Devaluation, Open Economy, global economy
Over the years, the global economy has undergone massive transformation emerging from the desire to run the national economies under financial strength arising from the expanding international trade. Ordinarily, the international trade demand use of foreign exchange to leverage the absence of a common currency across the globe, which may derail and hold the international transactions at ransom. Consequently, everyday international operations are facilitated through the continual purchasing and selling of different currencies. Alike other economic transactions, currency exchange is affected by supply and demand factors influenced by export-import transactions highlighting how respective buyers and sellers execute their deals at different prices (Hollander, 2011 , p. 11).
Noteworthy, though the global economy has long shifted from the fixed exchange systems to adopt the flexible systems, the current drive to
conform to demand and supply upholds the former exchange system. Differently, only now that the government through its central bank intervene by lowering the associated value of the currency in a bid to sustain and control the exchange rates causing economic conflict as the market forces influence otherwise.
[...] This eases the process of servicing a country's external debt burden that has often scraped off the trading benefits in major economies. Evidently, most economies around the world are tempted to initiate devaluation of their currencies unnaturally, aiming to profit from encouraging lower exports while discouraging importations. However, despite undertaking currency devaluation, the country may suffer 6 adversely from mushrooming import prices and costly overseas transactions. In particular, the biggest threat causing global trade imbalances emerge from currency devaluation implemented to boost the Chinese exports affecting the competitiveness of other countries' exports. [...]
[...] Also, where currency devaluation causes inflation, the national economy is locked in hyper-stagflation evident in rising unemployment rate since it is unfeasible for the manufacturing units to sustain their large workforce given the prevailing 7 wages (Hollingsworth p. 138; Blanchard, Amighini, & Giavazzi p. 396). Lastly, implementing devaluation is a sign of economic weakness which adversely affects the creditworthiness across the economy. This erodes the investor confidence as prospective investors are sceptical about the economy's future prospects, often leading to capital flight in a massive withdrawal of Foreign Institutional Investments and Foreign Direct Investments (Mehta para 20). [...]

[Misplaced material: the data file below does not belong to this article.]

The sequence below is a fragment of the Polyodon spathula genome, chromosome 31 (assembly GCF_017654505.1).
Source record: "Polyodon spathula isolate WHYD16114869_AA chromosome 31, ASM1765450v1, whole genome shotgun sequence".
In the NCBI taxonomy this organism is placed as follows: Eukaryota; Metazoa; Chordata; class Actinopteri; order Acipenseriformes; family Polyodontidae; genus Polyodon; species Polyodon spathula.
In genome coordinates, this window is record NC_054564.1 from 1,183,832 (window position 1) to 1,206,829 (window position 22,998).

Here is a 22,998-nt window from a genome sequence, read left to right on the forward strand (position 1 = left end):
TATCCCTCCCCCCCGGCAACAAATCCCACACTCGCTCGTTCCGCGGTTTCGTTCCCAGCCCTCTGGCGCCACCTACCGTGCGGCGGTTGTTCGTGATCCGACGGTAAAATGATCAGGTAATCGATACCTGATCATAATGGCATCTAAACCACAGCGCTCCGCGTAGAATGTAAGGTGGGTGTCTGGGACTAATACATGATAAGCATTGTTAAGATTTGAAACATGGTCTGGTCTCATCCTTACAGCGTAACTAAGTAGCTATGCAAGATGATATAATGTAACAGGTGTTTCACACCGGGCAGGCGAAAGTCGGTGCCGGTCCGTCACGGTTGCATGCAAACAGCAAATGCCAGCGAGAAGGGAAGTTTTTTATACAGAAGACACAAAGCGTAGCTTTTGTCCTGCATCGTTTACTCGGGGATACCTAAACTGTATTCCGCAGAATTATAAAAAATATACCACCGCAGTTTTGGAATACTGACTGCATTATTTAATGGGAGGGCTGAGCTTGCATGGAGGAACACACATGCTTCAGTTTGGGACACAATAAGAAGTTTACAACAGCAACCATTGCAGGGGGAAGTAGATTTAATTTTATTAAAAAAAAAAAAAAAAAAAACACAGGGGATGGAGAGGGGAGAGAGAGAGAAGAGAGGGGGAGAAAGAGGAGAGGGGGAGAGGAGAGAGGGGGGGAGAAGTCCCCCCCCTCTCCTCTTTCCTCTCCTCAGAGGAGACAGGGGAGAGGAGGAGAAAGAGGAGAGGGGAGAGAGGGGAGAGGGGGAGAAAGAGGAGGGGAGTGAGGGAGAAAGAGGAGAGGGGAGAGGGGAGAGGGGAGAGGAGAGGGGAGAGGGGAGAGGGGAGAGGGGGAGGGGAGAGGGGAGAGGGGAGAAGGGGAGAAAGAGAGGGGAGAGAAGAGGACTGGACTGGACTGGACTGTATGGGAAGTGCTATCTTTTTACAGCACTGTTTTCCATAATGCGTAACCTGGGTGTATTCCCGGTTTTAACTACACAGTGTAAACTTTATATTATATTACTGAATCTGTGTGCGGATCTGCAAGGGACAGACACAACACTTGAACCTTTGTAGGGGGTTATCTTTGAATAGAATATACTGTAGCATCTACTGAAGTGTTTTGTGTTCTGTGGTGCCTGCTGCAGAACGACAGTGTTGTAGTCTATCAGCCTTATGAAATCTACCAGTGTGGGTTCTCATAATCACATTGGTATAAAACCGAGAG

[...] Simultaneously, this makes the imports from such partners more costly in the domestic market of the country effecting devaluation and thereby boosting the economy. Secondly, when other trading partners fail to follow suit in reprisal versions of devaluation, sustaining the currency at a lower value than the market forces accord, guarantees higher levels of exports; consequently translating into sessions of improving the deficit previously existing in the current account. For instance, this was integral in the case of the United Kingdom, who has a large current account deficit summing into over of GDP in 2008 (Pettinger para 2). [...]
[...] Retrieved August from http://www.buzzle.com/articles/how-does-currency-devaluation-work.html Pettinger, T. (2009, February 10). Advantages and Disadavantages of Currency Devaluation. Retrieved August from http://www.economicshelp.org/blog/1299/economics/advantages-and-disadvantages-ofdevaluation/ 9 Yotopoulos, P., & Romano, D. (2007 The Asymmetries of Globalization. New York: Taylor & Francis. [...]
[...] Similarly, developing economies face a periodical currency crisis prompting devaluations in instances when the country faces prolonged trade deficits, successive budget deficits and slack demand of the currency following internal weaknesses (Edwards & Frankel p. 560). Technically, the likely factor leading to devaluation is the existence of foreign exchange rate 4 controls in the interests of upholding economic stability. Lastly, devaluation may ensue from an epidemic of currency substitution as a remedy of the macro-fundamentals, resulting in further distortion affecting the allocation of economic resources by inducing misallocations in favour of the tradable sectors (Yotopoulos & Romano p. [...]
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